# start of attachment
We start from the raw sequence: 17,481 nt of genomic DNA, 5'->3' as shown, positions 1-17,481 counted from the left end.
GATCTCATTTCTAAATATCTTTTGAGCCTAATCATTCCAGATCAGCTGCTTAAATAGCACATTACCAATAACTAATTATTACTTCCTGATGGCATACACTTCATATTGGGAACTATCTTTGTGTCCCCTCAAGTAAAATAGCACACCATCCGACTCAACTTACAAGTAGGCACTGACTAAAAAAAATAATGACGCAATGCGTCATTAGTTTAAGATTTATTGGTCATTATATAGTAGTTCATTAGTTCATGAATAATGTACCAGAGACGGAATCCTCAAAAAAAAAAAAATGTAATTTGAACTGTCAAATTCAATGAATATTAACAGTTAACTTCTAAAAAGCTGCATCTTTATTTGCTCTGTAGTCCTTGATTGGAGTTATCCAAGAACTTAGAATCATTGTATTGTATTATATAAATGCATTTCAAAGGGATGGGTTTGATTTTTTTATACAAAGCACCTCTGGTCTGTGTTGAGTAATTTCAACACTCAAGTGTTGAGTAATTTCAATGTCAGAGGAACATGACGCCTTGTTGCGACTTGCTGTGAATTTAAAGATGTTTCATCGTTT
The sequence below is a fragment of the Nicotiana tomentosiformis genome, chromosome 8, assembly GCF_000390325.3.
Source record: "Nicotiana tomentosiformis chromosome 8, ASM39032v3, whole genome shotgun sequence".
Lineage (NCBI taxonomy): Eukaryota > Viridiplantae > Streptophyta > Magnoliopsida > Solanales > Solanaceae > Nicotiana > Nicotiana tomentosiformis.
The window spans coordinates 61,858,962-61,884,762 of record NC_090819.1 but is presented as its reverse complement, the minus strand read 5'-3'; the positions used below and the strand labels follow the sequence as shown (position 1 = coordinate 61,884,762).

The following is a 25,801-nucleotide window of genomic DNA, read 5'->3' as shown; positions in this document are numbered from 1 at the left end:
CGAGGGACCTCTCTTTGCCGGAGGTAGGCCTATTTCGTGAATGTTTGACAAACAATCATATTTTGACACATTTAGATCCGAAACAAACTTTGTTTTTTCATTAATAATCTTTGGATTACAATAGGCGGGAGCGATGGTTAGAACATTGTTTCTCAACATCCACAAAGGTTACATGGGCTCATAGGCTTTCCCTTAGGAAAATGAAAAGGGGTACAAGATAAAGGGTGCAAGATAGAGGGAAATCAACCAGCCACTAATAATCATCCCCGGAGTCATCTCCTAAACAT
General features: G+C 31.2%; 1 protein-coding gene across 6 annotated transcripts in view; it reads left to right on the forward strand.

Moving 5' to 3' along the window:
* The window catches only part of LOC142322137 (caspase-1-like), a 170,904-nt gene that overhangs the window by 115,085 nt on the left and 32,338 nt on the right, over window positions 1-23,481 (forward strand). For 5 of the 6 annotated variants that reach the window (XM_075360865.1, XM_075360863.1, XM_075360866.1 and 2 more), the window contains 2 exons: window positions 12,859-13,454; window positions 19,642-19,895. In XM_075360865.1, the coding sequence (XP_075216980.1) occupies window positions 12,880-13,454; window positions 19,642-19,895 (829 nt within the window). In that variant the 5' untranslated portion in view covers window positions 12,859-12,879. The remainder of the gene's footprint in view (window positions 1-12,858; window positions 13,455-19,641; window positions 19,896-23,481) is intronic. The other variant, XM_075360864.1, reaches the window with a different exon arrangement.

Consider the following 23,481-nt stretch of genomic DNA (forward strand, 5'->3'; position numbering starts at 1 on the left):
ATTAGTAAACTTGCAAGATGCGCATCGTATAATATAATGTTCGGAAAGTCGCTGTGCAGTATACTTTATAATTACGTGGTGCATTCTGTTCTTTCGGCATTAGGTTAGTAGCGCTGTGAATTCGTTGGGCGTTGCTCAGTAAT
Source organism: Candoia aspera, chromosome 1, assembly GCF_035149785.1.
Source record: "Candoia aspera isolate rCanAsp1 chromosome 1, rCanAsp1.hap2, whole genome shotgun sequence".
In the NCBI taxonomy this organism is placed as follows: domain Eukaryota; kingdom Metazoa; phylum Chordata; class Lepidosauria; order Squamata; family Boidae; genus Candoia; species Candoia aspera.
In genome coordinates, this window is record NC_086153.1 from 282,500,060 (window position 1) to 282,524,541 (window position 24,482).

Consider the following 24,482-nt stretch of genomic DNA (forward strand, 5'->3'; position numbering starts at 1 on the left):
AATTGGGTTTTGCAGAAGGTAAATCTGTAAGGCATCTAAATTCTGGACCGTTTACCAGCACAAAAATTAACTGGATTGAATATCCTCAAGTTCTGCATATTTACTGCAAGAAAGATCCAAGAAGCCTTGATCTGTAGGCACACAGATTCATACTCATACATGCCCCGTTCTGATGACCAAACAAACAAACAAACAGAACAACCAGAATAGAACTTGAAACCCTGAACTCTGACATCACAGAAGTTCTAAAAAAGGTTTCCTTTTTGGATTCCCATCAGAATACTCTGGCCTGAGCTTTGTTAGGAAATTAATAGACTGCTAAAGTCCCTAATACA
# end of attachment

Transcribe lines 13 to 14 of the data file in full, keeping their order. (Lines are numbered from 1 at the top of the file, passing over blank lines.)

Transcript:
ATTAGTAAACTTGCAAGATGCGCATCGTATAATATAATGTTCGGAAAGTCGCTGTGCAGTATACTTTATAATTACGTGGTGCATTCTGTTCTTTCGGCATTAGGTTAGTAGCGCTGTGAATTCGTTGGGCGTTGCTCAGTAAT
Source organism: Candoia aspera, chromosome 1, assembly GCF_035149785.1.